I would start maybe with the user experience. It’s unbelievable that this thing has no taste or smell. If you ever spirulina, you’re never going to forget. In this case, it is unbelievable. There are expectations for this specific taste. You don’t feel it. When one of the versions of the products we have is completely blue, your mind goes crazy. Blue foods don’t exist in nature. You’re eating like a blue yogurt, and your mind is looking for the extra taste, but there is no.

I can attest to that because I got some of the early 7% solutions that were experimental. I mixed it in with my child’s frosting to put on a brownie to make it blue and interesting. Mix it in yogurt or milk to show them the color change and see it go in almost like you would with a food colorant. It’s that vibrant. They’re children. They’re 6 and 9. They like it.

It could be as exotic as you want or as non-exotic. We have customers who are bread manufacturers, and people do not appreciate green dots in their bread. We have a brown version. We pasteurized it, and the condition made it brown. People cannot believe it’s spirulina bread because there’s no color, smell, or taste. You can have tangible nutritional values. You can be as exotic or as benign as you want.

The second thing is consistent composition, which brings me to talk about the benefits of a controlled growth environment. Corrina, I wish I could tell you we were smart. It was a bit of we’re chasing something else. We have a contract with a natural food manufacturer. To manufacture food and blue food colorant, we’re optimizing the system to enhance the production of that pigment, which is called Phycocyanin.

All of a sudden, we started to see that the ratio between the vitamin B12, which is typical for spirulina, which more spirulina have in abundance and not biologically active to the active part, which is a small fraction, less than 10% of the spirulina, this ratio started to change dramatically to reach a point in which more than 95% of your vitamin B12 is an active form. Only a small minority is in the cell form. The way to do it is to measure both. It’s the net active B12 form. You take the active minus the cell, and that’s your net active. Because they compete for the same receptor, this became a crazy vehicle for active vitamin B12.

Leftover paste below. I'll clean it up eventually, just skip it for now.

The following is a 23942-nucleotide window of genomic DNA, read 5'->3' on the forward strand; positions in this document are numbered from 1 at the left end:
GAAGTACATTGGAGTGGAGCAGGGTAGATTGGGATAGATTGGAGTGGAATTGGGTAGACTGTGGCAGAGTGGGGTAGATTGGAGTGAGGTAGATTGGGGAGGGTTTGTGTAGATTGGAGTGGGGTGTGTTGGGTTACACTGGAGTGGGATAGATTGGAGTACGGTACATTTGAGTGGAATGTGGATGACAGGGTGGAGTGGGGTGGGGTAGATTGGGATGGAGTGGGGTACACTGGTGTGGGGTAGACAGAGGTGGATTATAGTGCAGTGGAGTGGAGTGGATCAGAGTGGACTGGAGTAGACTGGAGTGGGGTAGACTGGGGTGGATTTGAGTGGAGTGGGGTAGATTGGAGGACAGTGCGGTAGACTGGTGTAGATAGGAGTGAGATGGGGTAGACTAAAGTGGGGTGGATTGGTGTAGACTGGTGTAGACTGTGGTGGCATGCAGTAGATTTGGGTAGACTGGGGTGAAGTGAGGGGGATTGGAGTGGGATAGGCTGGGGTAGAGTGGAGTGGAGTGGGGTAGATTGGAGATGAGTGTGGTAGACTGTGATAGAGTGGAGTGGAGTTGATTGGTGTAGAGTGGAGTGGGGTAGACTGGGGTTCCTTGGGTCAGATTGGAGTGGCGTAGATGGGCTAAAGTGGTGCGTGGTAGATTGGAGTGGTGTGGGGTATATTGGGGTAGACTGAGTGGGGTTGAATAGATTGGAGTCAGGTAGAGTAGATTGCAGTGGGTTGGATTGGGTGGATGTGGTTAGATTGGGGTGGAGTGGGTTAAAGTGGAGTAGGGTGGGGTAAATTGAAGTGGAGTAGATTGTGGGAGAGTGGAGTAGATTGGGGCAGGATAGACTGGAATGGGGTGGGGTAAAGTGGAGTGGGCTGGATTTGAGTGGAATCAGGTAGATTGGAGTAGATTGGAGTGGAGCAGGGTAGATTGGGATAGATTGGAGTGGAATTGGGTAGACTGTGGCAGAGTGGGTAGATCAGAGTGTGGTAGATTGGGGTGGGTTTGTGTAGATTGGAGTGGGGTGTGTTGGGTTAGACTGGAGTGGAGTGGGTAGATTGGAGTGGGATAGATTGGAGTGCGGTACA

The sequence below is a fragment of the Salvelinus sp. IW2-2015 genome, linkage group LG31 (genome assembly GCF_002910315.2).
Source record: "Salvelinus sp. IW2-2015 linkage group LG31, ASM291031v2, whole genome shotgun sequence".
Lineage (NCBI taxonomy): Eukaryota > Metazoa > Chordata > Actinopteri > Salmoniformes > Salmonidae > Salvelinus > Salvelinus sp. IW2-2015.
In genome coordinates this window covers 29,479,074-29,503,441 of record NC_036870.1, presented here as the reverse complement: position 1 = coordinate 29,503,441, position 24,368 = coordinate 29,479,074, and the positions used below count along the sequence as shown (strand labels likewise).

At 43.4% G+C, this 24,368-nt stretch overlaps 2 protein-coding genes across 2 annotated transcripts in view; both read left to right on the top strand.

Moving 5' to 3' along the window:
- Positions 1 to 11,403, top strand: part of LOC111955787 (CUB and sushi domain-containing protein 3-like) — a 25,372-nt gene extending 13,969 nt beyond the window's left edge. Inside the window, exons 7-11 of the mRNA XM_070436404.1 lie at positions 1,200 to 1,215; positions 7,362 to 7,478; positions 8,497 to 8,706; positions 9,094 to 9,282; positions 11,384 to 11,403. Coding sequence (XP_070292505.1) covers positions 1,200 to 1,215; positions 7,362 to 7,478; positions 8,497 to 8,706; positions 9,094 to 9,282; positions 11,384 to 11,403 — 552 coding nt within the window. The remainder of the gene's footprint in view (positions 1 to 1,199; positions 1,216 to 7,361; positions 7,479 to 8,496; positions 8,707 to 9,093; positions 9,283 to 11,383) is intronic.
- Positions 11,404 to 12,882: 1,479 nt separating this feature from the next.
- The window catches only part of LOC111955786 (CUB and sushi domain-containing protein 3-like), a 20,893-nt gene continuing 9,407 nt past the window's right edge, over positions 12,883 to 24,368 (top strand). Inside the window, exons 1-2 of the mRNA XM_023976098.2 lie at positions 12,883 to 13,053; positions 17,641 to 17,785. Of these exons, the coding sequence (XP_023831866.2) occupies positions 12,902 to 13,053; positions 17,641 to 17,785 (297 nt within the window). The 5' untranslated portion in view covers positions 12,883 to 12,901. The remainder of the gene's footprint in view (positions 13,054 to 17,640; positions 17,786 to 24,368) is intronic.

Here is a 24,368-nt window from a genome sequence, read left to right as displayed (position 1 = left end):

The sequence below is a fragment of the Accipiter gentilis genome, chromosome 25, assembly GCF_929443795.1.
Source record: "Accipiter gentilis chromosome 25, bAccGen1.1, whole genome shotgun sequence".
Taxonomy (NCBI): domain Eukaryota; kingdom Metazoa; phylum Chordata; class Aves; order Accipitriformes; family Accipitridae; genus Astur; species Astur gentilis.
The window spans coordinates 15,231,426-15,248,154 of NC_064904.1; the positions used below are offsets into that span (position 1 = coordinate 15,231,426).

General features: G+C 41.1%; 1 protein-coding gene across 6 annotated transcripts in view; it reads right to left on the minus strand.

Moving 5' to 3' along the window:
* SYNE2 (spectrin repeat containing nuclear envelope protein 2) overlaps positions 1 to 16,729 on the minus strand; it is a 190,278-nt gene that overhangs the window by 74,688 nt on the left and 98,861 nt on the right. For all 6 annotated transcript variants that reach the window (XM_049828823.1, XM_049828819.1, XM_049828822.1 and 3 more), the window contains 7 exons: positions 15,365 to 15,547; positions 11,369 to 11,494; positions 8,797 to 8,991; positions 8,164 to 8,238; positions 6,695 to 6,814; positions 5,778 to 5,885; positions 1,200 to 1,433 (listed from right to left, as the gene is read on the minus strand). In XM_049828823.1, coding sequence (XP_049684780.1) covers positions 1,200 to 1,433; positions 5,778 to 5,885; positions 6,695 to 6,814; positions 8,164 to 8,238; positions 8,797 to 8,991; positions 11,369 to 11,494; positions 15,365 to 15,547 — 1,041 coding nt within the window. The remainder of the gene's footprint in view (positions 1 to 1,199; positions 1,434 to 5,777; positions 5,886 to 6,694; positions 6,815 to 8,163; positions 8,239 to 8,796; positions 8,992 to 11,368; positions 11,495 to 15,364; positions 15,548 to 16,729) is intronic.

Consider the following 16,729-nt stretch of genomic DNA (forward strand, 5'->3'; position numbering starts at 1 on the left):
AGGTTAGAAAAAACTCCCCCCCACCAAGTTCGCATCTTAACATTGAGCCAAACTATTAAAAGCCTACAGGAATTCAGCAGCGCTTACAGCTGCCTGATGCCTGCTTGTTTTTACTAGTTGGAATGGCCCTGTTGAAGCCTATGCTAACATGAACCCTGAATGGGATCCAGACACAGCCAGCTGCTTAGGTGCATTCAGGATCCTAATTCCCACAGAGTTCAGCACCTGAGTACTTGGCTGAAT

[bctt tweet=”More than 95% of your Vitamin B12 is an active form. Only a minority is in the spirulina.” username=””]

The beauty is that we can consistently have year-round every day in the same amount. It opens the door to an interesting value proposition, which is nutritional and functional claims. Apparently, B12 is on the list of approved FDA and FSAT list of vitamins and minerals. If you can show on the product and you have more than 20%, you can claim that it’s a source of vitamins and minerals. In the case of B12, functional claims were allowed. One of them is that B12 supports a healthy immune system. It borders from nutrition to almost health, benefits, or functions.

I want to translate a couple of things for our audience here because I’ve spent a long in this nutrition field. When you say pseudo versus active vitamin B12, pseudo vitamin B12 is going to sit on that receptor site and block the absorption of the active vitamin B12. The most active vitamin B12 that you typically see in a supplement is called methylcobalamin. That’s the form that our spirulina is delivering. It gets right into your system.